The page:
A University of Texas at Arlington engineer is working with the Texas A&M Transportation Institute to assess whether scanning lasers can accurately measure microtexture of aggregates, which are used in asphalt and concrete mixtures.
Roger Walker, a professor of computer science and engineering, is leading a project that will determine whether scanning lasers can measure microtexture of aggregates, which are used in asphalt and concrete mixtures. (CREDIT: UT Arlington)
Roger Walker, a professor of computer science and engineering, is leading the two-year, $671,011 project, which is funded through the Texas Department of Transportation. The agency currently uses camera-based systems to assess aggregate characteristics.
"These lasers will enable TxDOT to more accurately measure the microtexture of the aggregates," Walker said. "The laser system also will measure aggregate shape and angularity, offering important insights into which materials and mixes work best on Texas roads. This could ultimately affect sustainability, cost and safety."
Walker's project will determine the viability of replacing the current camera system with lasers. The data generated in the study will be crucial for the development of new adhesive systems that make binding asphalt and concrete better and longer lasting.
Hong Jiang, chair and Nedderman professor of the Computer Science and Engineering Department, said Walker's work is representative of how UTA is advancing sustainable urban communities and data-driven discovery under the Strategic Plan.
"Dr. Walker's collaboration with TxDOT uses reliable data to make long-term decisions on our roads," Jiang said. "This research could lead to a much more efficient and less costly way in which to test pavement." UTA's collaboration with TxDOT is extensive. The University has been awarded more than $19 million in TxDOT contracts research grants during the last two-plus decades.
Anand Puppala, associate dean of research in the College of Engineering and civil engineering professor; Sahadat Hossain, civil engineering professor; Stefan Romanoschi, civil engineering associate professor; Mohammad Najafi, civil engineering professor in practice; Stephen Mattingly, civil engineering associate professor; Siamek Ardekani, civil engineering professor; and Xinbao Yu, civil engineering assistant professor; have all had projects with the state agency.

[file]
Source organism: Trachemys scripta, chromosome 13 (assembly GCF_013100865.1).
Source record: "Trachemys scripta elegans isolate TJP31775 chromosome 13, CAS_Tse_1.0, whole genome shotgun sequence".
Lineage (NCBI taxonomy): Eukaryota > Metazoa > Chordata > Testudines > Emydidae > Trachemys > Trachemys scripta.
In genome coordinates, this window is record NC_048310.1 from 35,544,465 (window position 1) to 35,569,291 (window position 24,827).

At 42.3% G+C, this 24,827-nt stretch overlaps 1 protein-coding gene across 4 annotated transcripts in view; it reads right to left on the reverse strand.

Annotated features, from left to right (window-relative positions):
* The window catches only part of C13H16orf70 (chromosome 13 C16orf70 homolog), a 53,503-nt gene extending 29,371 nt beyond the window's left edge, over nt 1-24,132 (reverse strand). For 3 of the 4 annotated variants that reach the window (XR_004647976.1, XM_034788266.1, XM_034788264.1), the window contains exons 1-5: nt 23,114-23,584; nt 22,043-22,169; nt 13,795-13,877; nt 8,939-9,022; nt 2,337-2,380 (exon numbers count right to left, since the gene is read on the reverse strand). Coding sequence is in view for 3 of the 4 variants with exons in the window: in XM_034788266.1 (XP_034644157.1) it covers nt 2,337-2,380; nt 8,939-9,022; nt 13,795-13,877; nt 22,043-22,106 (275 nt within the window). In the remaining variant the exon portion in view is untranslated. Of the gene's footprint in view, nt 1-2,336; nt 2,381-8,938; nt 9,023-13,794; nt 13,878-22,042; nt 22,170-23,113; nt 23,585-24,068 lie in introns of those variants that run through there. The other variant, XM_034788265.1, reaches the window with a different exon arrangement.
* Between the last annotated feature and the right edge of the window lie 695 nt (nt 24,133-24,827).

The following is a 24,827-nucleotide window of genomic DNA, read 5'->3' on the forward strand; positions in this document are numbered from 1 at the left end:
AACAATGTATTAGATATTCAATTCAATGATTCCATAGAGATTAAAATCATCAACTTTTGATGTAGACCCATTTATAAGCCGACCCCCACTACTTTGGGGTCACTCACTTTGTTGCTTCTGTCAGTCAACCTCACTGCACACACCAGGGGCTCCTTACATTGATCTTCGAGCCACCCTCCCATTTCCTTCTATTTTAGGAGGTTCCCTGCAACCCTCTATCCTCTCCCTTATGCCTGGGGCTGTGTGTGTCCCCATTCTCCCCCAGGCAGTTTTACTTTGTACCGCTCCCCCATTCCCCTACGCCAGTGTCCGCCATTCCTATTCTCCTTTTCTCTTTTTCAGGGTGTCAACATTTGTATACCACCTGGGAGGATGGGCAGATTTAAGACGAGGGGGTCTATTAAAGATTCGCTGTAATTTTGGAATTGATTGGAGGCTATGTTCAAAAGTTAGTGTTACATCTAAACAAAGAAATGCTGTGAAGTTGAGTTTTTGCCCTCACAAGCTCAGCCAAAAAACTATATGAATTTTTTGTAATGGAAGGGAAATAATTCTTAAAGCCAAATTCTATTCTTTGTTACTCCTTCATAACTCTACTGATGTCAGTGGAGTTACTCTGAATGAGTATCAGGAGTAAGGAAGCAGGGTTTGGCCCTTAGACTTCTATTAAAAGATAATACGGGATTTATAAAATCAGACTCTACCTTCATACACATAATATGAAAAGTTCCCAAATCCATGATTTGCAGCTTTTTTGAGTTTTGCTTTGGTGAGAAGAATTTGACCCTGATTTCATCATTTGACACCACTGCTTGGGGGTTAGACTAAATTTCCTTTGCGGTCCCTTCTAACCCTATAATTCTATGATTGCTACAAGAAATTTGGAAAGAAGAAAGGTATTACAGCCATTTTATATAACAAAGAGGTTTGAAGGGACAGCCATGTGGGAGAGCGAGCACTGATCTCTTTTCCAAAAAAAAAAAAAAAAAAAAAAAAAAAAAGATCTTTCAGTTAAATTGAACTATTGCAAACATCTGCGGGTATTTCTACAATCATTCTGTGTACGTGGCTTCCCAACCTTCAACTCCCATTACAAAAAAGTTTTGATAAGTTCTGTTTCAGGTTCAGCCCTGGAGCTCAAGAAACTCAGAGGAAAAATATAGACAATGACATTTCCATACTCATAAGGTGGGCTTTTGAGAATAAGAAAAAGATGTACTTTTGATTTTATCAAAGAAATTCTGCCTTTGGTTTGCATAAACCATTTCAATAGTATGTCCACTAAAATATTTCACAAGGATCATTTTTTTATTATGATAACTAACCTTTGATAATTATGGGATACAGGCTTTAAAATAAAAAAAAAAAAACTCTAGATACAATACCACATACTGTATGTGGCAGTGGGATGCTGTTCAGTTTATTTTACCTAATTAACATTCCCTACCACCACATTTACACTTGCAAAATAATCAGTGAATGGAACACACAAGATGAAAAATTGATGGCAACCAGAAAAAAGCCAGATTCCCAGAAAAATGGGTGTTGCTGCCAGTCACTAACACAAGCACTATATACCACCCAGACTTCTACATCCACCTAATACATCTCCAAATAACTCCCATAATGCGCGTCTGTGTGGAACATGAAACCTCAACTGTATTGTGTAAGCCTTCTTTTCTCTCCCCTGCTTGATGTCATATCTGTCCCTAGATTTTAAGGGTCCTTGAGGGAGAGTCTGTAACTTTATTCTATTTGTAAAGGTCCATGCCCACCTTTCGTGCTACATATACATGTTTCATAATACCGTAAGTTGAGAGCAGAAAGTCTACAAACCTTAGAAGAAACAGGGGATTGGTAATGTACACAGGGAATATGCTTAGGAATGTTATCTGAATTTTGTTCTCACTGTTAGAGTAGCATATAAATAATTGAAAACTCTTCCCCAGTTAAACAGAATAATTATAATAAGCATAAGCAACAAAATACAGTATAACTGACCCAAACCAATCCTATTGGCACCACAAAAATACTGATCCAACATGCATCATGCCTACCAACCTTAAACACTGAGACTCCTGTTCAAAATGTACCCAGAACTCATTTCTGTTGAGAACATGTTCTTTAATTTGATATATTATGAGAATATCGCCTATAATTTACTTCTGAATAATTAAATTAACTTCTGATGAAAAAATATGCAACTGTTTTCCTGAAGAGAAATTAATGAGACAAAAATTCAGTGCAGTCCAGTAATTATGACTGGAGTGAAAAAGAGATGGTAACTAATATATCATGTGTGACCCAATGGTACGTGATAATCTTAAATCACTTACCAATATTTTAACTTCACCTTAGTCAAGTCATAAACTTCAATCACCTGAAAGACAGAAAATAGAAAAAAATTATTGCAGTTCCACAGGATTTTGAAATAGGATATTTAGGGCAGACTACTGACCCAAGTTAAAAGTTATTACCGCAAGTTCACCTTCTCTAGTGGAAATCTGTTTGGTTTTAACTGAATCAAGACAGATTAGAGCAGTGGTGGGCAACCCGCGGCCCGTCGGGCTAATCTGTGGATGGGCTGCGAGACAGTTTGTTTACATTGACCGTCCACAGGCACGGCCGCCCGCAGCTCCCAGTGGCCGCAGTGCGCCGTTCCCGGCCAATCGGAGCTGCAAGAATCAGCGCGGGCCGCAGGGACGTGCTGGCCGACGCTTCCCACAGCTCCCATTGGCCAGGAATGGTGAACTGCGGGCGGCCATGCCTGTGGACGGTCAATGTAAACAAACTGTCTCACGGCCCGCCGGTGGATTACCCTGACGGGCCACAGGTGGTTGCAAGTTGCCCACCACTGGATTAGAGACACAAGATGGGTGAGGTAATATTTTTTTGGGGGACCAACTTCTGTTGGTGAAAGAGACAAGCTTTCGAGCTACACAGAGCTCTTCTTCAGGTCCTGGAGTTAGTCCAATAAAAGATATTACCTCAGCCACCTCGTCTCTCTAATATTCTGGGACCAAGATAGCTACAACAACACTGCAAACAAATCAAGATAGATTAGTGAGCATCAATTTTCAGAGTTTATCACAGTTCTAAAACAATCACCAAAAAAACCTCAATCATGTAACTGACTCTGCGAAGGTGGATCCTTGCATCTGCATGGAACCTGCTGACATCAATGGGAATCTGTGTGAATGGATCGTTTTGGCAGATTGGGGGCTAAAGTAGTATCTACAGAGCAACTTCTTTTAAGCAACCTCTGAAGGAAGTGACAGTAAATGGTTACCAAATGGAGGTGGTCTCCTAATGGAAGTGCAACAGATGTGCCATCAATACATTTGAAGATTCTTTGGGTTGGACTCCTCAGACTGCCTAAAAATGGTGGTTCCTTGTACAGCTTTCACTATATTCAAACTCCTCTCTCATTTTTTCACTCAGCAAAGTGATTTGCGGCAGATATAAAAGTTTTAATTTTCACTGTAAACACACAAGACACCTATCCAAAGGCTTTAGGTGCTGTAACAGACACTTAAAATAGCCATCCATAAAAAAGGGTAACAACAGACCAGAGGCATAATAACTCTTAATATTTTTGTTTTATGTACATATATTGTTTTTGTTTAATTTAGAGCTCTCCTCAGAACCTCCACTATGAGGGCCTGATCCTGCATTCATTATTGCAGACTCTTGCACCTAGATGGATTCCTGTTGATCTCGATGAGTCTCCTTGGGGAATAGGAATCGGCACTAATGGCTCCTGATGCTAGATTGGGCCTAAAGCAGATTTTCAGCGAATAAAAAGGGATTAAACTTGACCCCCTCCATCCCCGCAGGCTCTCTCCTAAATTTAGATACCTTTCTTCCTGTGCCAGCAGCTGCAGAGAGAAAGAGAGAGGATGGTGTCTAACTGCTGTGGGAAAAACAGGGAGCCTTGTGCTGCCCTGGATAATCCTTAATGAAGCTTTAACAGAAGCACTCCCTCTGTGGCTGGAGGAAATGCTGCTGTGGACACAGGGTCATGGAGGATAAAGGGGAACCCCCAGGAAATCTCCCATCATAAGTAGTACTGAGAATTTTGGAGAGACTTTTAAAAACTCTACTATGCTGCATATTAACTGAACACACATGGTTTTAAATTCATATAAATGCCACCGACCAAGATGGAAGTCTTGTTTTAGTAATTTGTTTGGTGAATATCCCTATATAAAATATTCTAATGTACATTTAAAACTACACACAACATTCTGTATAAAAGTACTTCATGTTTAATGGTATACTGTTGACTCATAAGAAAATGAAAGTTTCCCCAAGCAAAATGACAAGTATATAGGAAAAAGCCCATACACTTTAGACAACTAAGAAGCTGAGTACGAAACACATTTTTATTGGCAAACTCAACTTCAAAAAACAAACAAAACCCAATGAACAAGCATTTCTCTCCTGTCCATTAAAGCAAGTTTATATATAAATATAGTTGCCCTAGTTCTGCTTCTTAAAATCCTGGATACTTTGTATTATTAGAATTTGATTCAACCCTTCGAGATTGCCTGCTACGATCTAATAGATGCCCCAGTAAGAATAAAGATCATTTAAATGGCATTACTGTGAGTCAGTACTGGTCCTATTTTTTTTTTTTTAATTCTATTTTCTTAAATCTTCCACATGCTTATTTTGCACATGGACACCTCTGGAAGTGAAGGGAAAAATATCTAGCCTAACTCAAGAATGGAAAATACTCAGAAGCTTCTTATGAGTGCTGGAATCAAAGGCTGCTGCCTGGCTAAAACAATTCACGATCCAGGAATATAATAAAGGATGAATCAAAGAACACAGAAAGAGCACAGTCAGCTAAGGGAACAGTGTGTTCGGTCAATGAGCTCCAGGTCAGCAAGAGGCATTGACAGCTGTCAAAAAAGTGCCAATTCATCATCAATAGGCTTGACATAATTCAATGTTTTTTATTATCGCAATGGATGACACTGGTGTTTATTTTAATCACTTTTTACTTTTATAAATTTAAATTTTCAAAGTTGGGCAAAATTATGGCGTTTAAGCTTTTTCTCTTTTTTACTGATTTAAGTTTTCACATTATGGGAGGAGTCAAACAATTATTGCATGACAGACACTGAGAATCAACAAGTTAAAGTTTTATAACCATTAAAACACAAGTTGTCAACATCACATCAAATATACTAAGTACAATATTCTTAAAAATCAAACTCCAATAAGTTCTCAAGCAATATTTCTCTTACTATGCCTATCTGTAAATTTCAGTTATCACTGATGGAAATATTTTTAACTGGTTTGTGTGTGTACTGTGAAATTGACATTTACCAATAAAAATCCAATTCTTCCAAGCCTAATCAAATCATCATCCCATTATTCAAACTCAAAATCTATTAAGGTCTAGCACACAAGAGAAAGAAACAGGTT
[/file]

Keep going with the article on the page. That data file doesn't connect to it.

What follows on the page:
Under a TxDOT grant, Puppala is using giant lightweight geofoam blocks below roads to strengthen the earth beneath those roads. The research could help slow down the settling of those roads.
Under another TxDOT grant, Hossain is installing large, recycled plastic pins to shore up clay soils on slopes that support some Texas highways.
Under another TxDOT grant, Romanoschi built a pavement testing machine that he uses to test recycled pavement durability.
Walker's collaboration with the Texas Transportation Institute in the area of pavement testing dates to the 1980s. During his UTA career, he has brought in more than $9 million in research funding and has had more than 60 peer-reviewed publications.
Walker founded the Computer Science and Engineering undergraduate degree at UTA and served as the first chair of the department. He also has worked as a computer engineer for Control Data Corp., a systems engineer for Radio Corp. of America and the White Sands Missile Range, and as a manager of information systems for Houston-based McClelland Engineers.